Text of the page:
Skip to Main Content
TABLE 5

Recommendations on Breastfeeding Management for Healthy Term Infants

1. Exclusive breastfeeding for about 6 mo 
 • Breastfeeding preferred; alternatively expressed mother’s milk, or donor milk 
 • To continue for at least the first year and beyond for as long as mutually desired by mother and child 
 • Complementary foods rich in iron and other micronutrients should be introduced at about 6 mo of age 
2. Peripartum policies and practices that optimize breastfeeding initiation and maintenance should be compatible with the AAP and Academy of Breastfeeding Medicine Model Hospital Policy and include the following: 
 • Direct skin-to-skin contact with mothers immediately after delivery until the first feeding is accomplished and encouraged throughout the postpartum period 
 • Delay in routine procedures (weighing, measuring, bathing, blood tests, vaccines, and eye prophylaxis) until after the first feeding is completed 
 • Delay in administration of intramuscular vitamin K until after the first feeding is completed but within 6 h of birth 
 • Ensure 8 to 12 feedings at the breast every 24 h 
 • Ensure formal evaluation and documentation of breastfeeding by trained caregivers (including position, latch, milk transfer, examination) at least for each nursing shift 
 • Give no supplements (water, glucose water, commercial infant formula, or other fluids) to breastfeeding newborn infants unless medically indicated using standard evidence-based guidelines for the management of hyperbilirubinemia and hypoglycemia 
 • Avoid routine pacifier use in the postpartum period 
 • Begin daily oral vitamin D drops (400 IU) at hospital discharge 
3. All breastfeeding newborn infants should be seen by a pediatrician at 3 to 5 d of age, which is within 48 to 72 h after discharge from the hospital 
 • Evaluate hydration (elimination patterns) 
 • Evaluate body wt gain (body wt loss no more than 7% from birth and no further wt loss by day 5: assess feeding and consider more frequent follow-up) 
 • Discuss maternal/infant issues 
 • Observe feeding 
4. Mother and infant should sleep in proximity to each other to facilitate breastfeeding 
5. Pacifier should be offered, while placing infant in back-to-sleep-position, no earlier than 3 to 4 wk of age and after breastfeeding has been established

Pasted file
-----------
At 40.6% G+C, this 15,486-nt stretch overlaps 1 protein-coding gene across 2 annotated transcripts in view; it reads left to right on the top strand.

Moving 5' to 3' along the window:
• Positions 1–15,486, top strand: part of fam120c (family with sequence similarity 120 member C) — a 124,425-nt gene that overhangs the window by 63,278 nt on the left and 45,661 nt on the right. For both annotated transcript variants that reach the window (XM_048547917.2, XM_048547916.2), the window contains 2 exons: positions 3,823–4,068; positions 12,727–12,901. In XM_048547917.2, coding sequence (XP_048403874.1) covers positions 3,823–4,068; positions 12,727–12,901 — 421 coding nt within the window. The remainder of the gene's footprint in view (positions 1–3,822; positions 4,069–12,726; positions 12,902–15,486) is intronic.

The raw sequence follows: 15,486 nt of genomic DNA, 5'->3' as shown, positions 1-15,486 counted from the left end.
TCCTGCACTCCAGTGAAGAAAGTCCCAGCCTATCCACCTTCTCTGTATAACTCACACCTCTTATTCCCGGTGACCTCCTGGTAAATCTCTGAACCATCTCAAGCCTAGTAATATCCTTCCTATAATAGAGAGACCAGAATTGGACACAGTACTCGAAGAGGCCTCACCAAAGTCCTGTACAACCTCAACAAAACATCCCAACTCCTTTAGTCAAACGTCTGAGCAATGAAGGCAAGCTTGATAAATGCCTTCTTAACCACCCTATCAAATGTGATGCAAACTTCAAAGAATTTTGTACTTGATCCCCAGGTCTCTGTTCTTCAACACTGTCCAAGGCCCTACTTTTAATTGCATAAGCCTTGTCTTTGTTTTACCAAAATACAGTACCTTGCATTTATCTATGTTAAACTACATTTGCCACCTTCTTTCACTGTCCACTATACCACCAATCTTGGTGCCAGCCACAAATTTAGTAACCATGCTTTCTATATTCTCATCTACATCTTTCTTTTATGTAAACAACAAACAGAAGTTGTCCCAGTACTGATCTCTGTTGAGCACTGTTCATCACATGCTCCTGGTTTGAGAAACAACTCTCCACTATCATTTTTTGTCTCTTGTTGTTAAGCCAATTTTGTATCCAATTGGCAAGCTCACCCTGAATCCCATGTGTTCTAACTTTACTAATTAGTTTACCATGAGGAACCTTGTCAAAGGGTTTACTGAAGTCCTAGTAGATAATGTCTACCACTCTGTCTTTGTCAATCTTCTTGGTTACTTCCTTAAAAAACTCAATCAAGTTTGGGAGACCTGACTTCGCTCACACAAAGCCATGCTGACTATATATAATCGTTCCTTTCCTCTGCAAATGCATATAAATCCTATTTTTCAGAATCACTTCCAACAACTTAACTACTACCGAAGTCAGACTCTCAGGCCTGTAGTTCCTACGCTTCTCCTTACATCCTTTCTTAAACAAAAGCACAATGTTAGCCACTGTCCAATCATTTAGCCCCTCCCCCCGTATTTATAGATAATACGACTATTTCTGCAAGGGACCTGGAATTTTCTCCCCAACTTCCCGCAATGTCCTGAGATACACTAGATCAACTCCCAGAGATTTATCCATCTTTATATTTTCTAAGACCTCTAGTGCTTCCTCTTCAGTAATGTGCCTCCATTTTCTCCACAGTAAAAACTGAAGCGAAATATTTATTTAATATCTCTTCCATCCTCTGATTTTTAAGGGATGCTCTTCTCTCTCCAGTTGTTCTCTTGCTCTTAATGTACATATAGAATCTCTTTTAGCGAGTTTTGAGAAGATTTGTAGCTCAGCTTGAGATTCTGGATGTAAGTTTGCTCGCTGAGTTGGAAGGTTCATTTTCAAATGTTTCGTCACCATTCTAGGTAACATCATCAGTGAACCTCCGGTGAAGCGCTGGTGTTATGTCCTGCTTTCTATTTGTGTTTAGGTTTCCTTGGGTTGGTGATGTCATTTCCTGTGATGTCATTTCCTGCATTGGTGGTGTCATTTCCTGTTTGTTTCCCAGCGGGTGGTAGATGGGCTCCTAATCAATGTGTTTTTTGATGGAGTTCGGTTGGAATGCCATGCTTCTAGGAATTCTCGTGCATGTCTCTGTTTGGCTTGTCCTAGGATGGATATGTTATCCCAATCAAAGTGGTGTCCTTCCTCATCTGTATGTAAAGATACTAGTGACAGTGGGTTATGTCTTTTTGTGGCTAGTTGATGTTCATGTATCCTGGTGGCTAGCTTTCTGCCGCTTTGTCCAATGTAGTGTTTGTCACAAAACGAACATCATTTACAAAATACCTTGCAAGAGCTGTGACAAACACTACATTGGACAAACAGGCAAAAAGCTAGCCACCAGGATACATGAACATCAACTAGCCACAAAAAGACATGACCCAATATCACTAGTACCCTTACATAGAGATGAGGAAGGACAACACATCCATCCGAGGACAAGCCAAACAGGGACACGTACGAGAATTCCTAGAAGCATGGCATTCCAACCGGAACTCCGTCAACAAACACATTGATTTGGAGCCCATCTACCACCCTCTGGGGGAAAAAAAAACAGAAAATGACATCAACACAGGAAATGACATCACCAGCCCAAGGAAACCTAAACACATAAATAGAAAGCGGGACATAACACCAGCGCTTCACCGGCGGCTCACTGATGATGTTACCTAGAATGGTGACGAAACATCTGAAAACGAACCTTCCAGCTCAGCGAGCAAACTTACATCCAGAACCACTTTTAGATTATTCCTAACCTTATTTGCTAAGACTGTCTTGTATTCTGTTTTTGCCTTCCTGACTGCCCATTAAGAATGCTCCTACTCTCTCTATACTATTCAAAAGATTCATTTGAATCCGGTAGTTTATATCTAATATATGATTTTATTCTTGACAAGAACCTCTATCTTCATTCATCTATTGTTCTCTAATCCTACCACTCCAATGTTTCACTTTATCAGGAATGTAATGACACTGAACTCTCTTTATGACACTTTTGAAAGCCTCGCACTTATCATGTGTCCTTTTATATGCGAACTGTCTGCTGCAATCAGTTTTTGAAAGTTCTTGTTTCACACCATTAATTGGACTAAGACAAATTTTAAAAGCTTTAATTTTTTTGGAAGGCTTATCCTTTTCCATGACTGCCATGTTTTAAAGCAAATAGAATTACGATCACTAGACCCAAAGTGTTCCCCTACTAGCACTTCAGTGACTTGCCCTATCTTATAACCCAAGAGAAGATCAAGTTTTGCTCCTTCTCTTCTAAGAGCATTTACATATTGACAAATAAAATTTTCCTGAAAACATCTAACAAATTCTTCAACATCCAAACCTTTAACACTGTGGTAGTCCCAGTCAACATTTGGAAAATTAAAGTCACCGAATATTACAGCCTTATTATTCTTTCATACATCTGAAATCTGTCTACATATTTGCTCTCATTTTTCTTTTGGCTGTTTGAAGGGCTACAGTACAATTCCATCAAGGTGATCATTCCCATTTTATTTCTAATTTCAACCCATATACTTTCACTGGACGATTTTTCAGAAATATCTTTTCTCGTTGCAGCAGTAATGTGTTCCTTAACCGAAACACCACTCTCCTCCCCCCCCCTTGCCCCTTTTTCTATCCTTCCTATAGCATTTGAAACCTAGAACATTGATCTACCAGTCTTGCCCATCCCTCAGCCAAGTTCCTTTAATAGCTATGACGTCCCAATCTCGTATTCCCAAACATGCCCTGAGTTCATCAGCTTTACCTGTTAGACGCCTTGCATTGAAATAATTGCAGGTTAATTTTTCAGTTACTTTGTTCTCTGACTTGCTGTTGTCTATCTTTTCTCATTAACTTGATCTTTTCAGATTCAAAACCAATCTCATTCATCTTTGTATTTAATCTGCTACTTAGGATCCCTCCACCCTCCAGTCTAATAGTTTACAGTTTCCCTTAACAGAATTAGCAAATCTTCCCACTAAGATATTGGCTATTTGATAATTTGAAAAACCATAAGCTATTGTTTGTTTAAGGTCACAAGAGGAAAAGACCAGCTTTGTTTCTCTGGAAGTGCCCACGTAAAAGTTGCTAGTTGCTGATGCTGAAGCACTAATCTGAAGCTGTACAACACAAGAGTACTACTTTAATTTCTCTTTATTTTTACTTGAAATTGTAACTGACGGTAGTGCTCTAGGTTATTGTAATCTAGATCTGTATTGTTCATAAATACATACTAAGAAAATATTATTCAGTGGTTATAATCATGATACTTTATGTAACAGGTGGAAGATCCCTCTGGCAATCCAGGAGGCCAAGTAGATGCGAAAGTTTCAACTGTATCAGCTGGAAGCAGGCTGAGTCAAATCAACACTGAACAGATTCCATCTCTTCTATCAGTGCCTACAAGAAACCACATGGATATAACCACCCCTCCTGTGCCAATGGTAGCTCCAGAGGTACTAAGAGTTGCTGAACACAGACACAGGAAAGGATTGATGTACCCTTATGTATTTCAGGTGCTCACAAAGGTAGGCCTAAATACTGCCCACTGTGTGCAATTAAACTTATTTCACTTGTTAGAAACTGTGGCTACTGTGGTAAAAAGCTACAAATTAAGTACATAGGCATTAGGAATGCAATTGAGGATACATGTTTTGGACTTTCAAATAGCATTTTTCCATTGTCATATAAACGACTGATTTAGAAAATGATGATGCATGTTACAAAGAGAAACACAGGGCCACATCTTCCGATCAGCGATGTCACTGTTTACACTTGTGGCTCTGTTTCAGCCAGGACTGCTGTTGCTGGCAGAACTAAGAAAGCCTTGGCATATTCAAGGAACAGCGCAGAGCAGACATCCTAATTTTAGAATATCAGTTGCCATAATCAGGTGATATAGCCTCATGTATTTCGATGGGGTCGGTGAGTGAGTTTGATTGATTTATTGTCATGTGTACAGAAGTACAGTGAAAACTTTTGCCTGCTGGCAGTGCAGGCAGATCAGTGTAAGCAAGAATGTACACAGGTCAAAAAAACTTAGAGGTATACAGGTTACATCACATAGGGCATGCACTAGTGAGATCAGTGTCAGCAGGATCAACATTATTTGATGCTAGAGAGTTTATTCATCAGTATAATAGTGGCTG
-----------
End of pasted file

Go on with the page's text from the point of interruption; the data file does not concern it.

1. Exclusive breastfeeding for about 6 mo 
 • Breastfeeding preferred; alternatively expressed mother’s milk, or donor milk 
 • To continue for at least the first year and beyond for as long as mutually desired by mother and child 
 • Complementary foods rich in iron and other micronutrients should be introduced at about 6 mo of age 
2. Peripartum policies and practices that optimize breastfeeding initiation and maintenance should be compatible with the AAP and Academy of Breastfeeding Medicine Model Hospital Policy and include the following: 
 • Direct skin-to-skin contact with mothers immediately after delivery until the first feeding is accomplished and encouraged throughout the postpartum period 
 • Delay in routine procedures (weighing, measuring, bathing, blood tests, vaccines, and eye prophylaxis) until after the first feeding is completed 
 • Delay in administration of intramuscular vitamin K until after the first feeding is completed but within 6 h of birth 
 • Ensure 8 to 12 feedings at the breast every 24 h 
 • Ensure formal evaluation and documentation of breastfeeding by trained caregivers (including position, latch, milk transfer, examination) at least for each nursing shift 
 • Give no supplements (water, glucose water, commercial infant formula, or other fluids) to breastfeeding newborn infants unless medically indicated using standard evidence-based guidelines for the management of hyperbilirubinemia and hypoglycemia 
 • Avoid routine pacifier use in the postpartum period 
 • Begin daily oral vitamin D drops (400 IU) at hospital discharge 
3. All breastfeeding newborn infants should be seen by a pediatrician at 3 to 5 d of age, which is within 48 to 72 h after discharge from the hospital 
 • Evaluate hydration (elimination patterns) 
 • Evaluate body wt gain (body wt loss no more than 7% from birth and no further wt loss by day 5: assess feeding and consider more frequent follow-up) 
 • Discuss maternal/infant issues 
 • Observe feeding 
4. Mother and infant should sleep in proximity to each other to facilitate breastfeeding 
5. Pacifier should be offered, while placing infant in back-to-sleep-position, no earlier than 3 to 4 wk of age and after breastfeeding has been established 
Close Modal

or Create an Account

Close Modal
Close Modal